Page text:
Inhibitory mechanisms of homeostatic plasticity in vivo

Year of award: 2018


  • Dr Tara Keck

    University College London

Project summary

Neuroplasticity is the brain’s ability to learn and change in response to novel environments or after injury. There are many forms of neuroplasticity, including homeostatic plasticity, which describes the balancing mechanisms that ensure that brain activity never becomes extreme during synaptic changes following learning or input loss. The disruption of homeostatic plasticity is implicated in diseases such as epilepsy, Alzheimer’s disease and schizophrenia; however, the cell types involved in this plasticity are unclear.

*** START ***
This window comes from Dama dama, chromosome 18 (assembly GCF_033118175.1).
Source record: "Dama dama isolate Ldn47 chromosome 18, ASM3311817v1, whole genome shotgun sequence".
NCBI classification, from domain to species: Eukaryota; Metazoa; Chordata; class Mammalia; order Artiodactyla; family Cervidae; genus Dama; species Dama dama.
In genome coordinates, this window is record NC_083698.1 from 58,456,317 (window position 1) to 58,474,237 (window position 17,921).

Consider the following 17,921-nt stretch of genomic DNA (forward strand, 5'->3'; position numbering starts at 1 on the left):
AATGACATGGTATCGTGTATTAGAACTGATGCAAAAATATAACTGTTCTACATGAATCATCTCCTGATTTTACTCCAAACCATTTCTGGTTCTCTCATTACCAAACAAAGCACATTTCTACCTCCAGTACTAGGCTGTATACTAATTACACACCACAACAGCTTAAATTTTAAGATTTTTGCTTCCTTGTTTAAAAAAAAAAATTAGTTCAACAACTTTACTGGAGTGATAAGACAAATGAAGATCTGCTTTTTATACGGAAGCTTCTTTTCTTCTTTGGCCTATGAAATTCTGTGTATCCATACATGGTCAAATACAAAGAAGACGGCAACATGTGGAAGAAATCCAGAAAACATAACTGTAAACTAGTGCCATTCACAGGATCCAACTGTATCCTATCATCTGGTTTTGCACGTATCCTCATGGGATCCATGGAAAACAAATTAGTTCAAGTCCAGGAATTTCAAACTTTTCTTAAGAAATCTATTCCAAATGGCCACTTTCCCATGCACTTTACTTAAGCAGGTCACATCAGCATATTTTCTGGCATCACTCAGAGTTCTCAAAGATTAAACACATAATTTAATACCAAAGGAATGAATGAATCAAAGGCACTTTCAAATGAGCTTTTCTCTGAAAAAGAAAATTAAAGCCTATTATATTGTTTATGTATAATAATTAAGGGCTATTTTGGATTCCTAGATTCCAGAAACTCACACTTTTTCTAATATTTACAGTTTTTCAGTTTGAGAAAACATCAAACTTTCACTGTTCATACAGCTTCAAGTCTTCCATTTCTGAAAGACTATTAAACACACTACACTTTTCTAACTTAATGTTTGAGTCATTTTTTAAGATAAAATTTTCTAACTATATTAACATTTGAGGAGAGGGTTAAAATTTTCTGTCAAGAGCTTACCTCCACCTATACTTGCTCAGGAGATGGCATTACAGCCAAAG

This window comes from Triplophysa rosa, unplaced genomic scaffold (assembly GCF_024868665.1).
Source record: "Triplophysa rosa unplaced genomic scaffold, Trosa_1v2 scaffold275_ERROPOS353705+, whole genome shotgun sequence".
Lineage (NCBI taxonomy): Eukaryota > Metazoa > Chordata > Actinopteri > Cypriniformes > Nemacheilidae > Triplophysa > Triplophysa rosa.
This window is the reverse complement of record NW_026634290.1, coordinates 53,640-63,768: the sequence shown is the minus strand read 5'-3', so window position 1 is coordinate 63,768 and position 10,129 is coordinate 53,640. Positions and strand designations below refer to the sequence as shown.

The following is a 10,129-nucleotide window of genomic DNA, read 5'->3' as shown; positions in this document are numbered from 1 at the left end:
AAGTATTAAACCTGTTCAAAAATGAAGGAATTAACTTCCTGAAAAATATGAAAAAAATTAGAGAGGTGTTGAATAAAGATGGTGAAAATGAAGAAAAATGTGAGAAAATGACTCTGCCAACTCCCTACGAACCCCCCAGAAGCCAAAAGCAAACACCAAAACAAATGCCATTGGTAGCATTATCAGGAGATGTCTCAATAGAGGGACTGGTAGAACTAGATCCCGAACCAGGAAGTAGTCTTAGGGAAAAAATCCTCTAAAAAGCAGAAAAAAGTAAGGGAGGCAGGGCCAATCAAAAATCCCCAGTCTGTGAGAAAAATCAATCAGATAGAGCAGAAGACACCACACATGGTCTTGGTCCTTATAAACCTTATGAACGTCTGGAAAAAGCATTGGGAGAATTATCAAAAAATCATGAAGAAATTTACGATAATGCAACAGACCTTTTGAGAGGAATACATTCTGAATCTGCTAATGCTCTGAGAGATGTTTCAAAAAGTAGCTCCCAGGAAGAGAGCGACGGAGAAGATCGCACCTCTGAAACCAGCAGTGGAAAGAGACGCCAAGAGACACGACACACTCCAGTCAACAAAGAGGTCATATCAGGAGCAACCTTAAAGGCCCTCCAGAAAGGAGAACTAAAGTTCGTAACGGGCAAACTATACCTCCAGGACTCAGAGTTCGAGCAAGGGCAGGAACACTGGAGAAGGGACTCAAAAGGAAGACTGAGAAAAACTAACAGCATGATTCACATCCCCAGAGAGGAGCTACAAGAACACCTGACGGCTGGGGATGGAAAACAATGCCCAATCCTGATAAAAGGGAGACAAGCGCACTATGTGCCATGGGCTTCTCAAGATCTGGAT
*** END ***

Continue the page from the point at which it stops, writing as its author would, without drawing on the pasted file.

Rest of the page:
We will measure activity levels of specific inhibitory neuron subtypes during the homeostatic recovery of activity that follows input loss. We will then use optogenetic tools to change the activity levels in these inhibitory subtypes to determine their causal role in the homeostatic activity regulation at spatial scales of synapses, cells and cellular networks. 

These experiments will identify inhibitory neurons that can be targeted for therapeutic interventions.